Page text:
Trade Deal for Asia
Mar. 13, 2017
With the US pulling out of the Trans-Pacific Partnership free-trade agreement, attention in Asia is turning to an alternative deal under negotiation in the Asia-Pacific region.
The new US administration created quite a stir in the region when it came to power in January. It started with President Donald Trump's executive order to withdraw the United States from the Trans-Pacific Partnership.
"Great thing for the American worker, what we just did," Trump said.
The TPP is one of 2 major trade agreements in Asia that could have quite an impact on the region, if implemented. The TPP was led by the United States. Many Asian nations such as Japan are included, with one notable absence: China. But the pact has now stalled.
The other major agreement is RCEP, or the Regional Comprehensive Economic Partnership. It has 16 member nations, including all ASEAN countries, as well as Japan, China, South Korea, India, Australia and New Zealand. But the pact does not involve the US.
If RCEP comes into effect, it will represent about 30 percent of the world's GDP, and half of the world's population. In the wake of the US decision to withdraw from TPP talks, Southeast Asian experts voiced concerns at an ASEAN's Trade and Investment symposium in Bangkok.
"The consequence of Donald Trump's 'America first' policy must come to the conclusion that it can only end in sorrow for the other parties," said Deborah Elms, executive director at the Asian Trade Centre in Singapore.
"If the US imposes the border tax, that's going to have a huge impact on our economic growth," said Vo Tri Thanh, senior adviser at the Central Institute for Economic Management in Vietnam.
Malaysia is also a member country of TPP, and saw the US pullout as a major setback to its economy.
Malaysia had expected to boost exports of palm oil, which is used to make vegetable oil and soap. The commodity is a pillar of Malaysia's industry. The government saw tariff removals under TPP as a way to sharply increase exports to the US, adding to its relationship with its main trading partners -- China and India.
An association of palm oil producers now recognizes the need to make a change in direction.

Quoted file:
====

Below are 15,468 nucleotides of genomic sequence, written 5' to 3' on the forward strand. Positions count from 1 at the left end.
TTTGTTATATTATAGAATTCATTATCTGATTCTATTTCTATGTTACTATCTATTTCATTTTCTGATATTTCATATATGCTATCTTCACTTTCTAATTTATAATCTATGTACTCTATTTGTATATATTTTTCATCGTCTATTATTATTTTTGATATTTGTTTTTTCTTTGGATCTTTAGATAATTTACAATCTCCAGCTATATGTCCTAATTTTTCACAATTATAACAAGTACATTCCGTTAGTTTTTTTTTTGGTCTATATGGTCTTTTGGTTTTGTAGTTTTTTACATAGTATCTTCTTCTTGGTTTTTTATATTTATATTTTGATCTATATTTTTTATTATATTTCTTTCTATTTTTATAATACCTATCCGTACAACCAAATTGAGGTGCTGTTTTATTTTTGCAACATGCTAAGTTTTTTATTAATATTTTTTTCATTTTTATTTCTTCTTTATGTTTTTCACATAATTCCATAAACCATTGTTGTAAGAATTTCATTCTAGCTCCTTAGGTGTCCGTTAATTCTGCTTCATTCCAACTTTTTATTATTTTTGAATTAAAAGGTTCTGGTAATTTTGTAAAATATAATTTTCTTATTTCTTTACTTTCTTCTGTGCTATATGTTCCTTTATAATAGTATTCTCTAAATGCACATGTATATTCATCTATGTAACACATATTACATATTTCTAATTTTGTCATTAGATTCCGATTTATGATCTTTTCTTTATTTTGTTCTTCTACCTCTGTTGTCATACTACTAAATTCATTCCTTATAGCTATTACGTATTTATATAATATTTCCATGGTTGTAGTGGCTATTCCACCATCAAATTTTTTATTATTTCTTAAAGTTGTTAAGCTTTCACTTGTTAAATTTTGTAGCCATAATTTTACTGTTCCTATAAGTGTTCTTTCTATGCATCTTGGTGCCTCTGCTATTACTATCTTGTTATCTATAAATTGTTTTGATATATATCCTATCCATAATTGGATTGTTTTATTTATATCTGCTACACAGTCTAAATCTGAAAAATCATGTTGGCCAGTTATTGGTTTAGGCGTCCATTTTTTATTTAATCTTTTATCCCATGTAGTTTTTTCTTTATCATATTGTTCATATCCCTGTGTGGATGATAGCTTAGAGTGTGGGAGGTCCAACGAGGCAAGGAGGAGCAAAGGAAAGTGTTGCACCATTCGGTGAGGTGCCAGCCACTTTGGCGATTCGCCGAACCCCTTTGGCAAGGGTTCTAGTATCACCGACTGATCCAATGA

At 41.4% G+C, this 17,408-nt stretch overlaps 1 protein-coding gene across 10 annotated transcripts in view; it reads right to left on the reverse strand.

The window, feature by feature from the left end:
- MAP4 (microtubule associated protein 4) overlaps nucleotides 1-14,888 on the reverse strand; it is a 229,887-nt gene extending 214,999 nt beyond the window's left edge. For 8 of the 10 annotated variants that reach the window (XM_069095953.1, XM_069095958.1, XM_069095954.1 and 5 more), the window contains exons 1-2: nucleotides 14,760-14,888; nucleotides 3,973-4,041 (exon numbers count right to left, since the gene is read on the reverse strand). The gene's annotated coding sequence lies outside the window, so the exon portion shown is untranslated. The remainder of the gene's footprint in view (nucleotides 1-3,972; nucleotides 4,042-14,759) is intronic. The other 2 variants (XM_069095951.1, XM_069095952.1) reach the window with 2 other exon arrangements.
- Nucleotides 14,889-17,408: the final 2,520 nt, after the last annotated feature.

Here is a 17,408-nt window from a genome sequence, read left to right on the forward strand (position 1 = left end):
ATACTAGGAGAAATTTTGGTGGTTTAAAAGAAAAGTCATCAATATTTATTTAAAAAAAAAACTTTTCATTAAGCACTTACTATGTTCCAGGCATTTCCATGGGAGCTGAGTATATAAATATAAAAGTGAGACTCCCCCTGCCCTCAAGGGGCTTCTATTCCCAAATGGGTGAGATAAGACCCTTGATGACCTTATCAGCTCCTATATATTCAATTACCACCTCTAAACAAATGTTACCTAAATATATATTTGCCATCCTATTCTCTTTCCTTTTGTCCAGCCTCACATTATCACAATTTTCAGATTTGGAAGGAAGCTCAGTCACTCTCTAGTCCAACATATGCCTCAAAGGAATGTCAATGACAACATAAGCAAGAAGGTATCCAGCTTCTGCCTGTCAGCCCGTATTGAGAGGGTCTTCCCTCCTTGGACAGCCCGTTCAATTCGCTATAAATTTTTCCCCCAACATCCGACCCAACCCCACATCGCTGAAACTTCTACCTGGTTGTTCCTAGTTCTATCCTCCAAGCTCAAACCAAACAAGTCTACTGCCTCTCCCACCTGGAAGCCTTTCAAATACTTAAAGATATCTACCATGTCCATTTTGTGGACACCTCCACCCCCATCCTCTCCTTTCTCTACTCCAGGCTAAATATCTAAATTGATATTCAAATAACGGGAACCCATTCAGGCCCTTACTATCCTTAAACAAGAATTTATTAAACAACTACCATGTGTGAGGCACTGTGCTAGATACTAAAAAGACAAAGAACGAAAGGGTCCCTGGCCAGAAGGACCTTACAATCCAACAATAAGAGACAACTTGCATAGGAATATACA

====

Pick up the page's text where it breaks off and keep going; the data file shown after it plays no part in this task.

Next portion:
"Initially we were excited about joining TPP but, then when we heard that the US backed out, so the lure or attraction of going there is not there anymore. But maybe we have to relook and re-strategize," says Makhdzir Mardan, chief executive of the Malaysian Palm Oil Association.
China, as the largest economic power among RCEP nations, sees opportunity in the turn of events. At the annual session of the National People's Congress, Chinese Premier Li Keqiang stressed the country's desire to continue pursuing global economic cooperation, even if protectionism intensifies in the US.
"China will work with other countries to fully implement agreements to enhance the regional free-trade network and conclude talks on the RCEP at an early date," said Chinese Premier Li Keqiang.
With the TPP's prospects dwindling, Thailand, which didn't join that agreement, is pinning its hopes on RCEP.
"We believe that the RCEP negotiations will end in success," said Thai Commerce Minister Apiradi Tantraporn. "We should see progress by the end of the year."
There are high expectations for RCEP in Thailand, where local industries are eager to gain access to China's huge market. One food-processing company uses locally-cultured shrimp. It fries them and exports the product to China and elsewhere.
The company sees its exports to China rocketing by 40 percent if RCEP comes into effect. It believes the framework will reduce duties and simplify export procedures.
The firm also hopes to make inroads into other countries, such as India and Japan.
"The RCEP will link us with such countries as China and India. When this market is united, we'll have more purchasing power," said Pong Lertchusakul, assistant to the senior director at the Thai Royal Frozen Food.
Asian nations still seem determined to form a new regional trade framework with or without the United States.
Professor Masahiro Kawai, an expert on international trade and the former head of regional economic integration at the Asian Development Bank, joins business anchor Yuko Fukushima in the studio. To see the full interview please watch the video above.